We must most of all lower our arrogance decibels. . . . Social science really does have something to offer the world. What it has to offer is the possibility of applying human intelligence to human problems, and thereby to achieving human potential, which may be less than perfection but is certainly more than humans have achieved heretofore.
–Immanuel Wallerstein, The End of the World as We Know It 2001, 156
Anthropology & Human Potential
Looking around the world in 2022, it seemed human problems were everywhere. Climate crisis. Healthcare crisis. Racial injustice. Inequality. Refugees. This course attempted to detail a history of humanity which would help us to recognize human problems. And we also humbly sought solutions to human problems through understanding those who have demonstrated how to fulfill human potential. We can work toward living sustainably, providing healthcare as a human right, challenging injustices and inequalities, welcoming everyone in a world we make together.
Anthropology is the only academic discipline that combines studies of human biology and evolution with archaeology and history as well as culture and language. It takes a global perspective, asserting that all human groups are important to the fate of humanity.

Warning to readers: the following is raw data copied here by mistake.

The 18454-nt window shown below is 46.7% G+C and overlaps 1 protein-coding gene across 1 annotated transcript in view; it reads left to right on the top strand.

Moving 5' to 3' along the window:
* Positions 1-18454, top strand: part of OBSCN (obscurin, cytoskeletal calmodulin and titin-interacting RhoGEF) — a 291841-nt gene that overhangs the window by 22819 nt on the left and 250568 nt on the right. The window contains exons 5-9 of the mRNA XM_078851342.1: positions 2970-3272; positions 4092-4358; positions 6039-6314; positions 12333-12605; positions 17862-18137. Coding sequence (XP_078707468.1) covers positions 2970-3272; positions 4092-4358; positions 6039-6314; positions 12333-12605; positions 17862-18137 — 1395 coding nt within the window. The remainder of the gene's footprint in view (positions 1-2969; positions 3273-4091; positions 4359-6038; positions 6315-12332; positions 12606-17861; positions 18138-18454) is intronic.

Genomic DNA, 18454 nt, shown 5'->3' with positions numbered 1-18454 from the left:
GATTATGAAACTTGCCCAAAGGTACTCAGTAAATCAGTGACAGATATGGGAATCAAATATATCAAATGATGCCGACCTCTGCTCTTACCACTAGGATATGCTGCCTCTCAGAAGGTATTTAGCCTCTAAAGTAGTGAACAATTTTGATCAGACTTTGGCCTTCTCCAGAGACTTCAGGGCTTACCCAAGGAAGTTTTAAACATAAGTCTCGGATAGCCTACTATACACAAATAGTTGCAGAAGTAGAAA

This Introduction to Anthropology 2022 course attempted to distill previous teaching experiences. Since I was unable to find an adequate textbook that would both present anthropology and adequately analyze the recent events of 2020-2022, this course instead concentrated on pairing classic and contemporary articles related to anthropological themes. I drew upon previous courses, including four courses that used the textbook Anthropology: What Does it Mean to Be Human? (2021, 2018, 2017, and 2016). In 2020 I used the textbook Through the Lens of Anthropology.
For the fall 2022 version, using the 3rd edition of Through the Lens see Intro to Anthro 2022.